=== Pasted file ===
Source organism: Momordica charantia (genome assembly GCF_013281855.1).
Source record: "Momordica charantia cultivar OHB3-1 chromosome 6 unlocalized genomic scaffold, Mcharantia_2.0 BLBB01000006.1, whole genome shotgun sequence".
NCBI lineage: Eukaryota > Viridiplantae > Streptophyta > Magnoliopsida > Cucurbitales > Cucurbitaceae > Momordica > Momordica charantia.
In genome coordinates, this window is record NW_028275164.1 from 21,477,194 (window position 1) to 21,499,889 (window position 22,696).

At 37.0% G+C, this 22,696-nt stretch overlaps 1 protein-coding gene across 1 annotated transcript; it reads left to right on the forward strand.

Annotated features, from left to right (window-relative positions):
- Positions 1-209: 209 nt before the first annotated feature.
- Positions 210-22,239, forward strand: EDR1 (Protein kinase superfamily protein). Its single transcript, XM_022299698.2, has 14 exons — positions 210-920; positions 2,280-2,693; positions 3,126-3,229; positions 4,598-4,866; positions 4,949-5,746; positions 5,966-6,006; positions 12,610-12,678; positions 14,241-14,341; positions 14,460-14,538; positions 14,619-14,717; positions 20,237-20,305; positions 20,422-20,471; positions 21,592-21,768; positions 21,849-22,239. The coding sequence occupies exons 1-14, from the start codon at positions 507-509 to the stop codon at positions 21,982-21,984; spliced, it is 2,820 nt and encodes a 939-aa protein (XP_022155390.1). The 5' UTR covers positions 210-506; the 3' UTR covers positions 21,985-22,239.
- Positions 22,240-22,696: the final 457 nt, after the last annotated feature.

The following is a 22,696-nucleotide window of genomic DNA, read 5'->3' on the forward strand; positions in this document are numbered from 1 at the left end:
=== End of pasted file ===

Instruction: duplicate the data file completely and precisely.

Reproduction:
Source organism: Momordica charantia (genome assembly GCF_013281855.1).
Source record: "Momordica charantia cultivar OHB3-1 chromosome 6 unlocalized genomic scaffold, Mcharantia_2.0 BLBB01000006.1, whole genome shotgun sequence".
NCBI lineage: Eukaryota > Viridiplantae > Streptophyta > Magnoliopsida > Cucurbitales > Cucurbitaceae > Momordica > Momordica charantia.
In genome coordinates, this window is record NW_028275164.1 from 21,477,194 (window position 1) to 21,499,889 (window position 22,696).

At 37.0% G+C, this 22,696-nt stretch overlaps 1 protein-coding gene across 1 annotated transcript; it reads left to right on the forward strand.

Annotated features, from left to right (window-relative positions):
- Positions 1-209: 209 nt before the first annotated feature.
- Positions 210-22,239, forward strand: EDR1 (Protein kinase superfamily protein). Its single transcript, XM_022299698.2, has 14 exons — positions 210-920; positions 2,280-2,693; positions 3,126-3,229; positions 4,598-4,866; positions 4,949-5,746; positions 5,966-6,006; positions 12,610-12,678; positions 14,241-14,341; positions 14,460-14,538; positions 14,619-14,717; positions 20,237-20,305; positions 20,422-20,471; positions 21,592-21,768; positions 21,849-22,239. The coding sequence occupies exons 1-14, from the start codon at positions 507-509 to the stop codon at positions 21,982-21,984; spliced, it is 2,820 nt and encodes a 939-aa protein (XP_022155390.1). The 5' UTR covers positions 210-506; the 3' UTR covers positions 21,985-22,239.
- Positions 22,240-22,696: the final 457 nt, after the last annotated feature.

The following is a 22,696-nucleotide window of genomic DNA, read 5'->3' on the forward strand; positions in this document are numbered from 1 at the left end: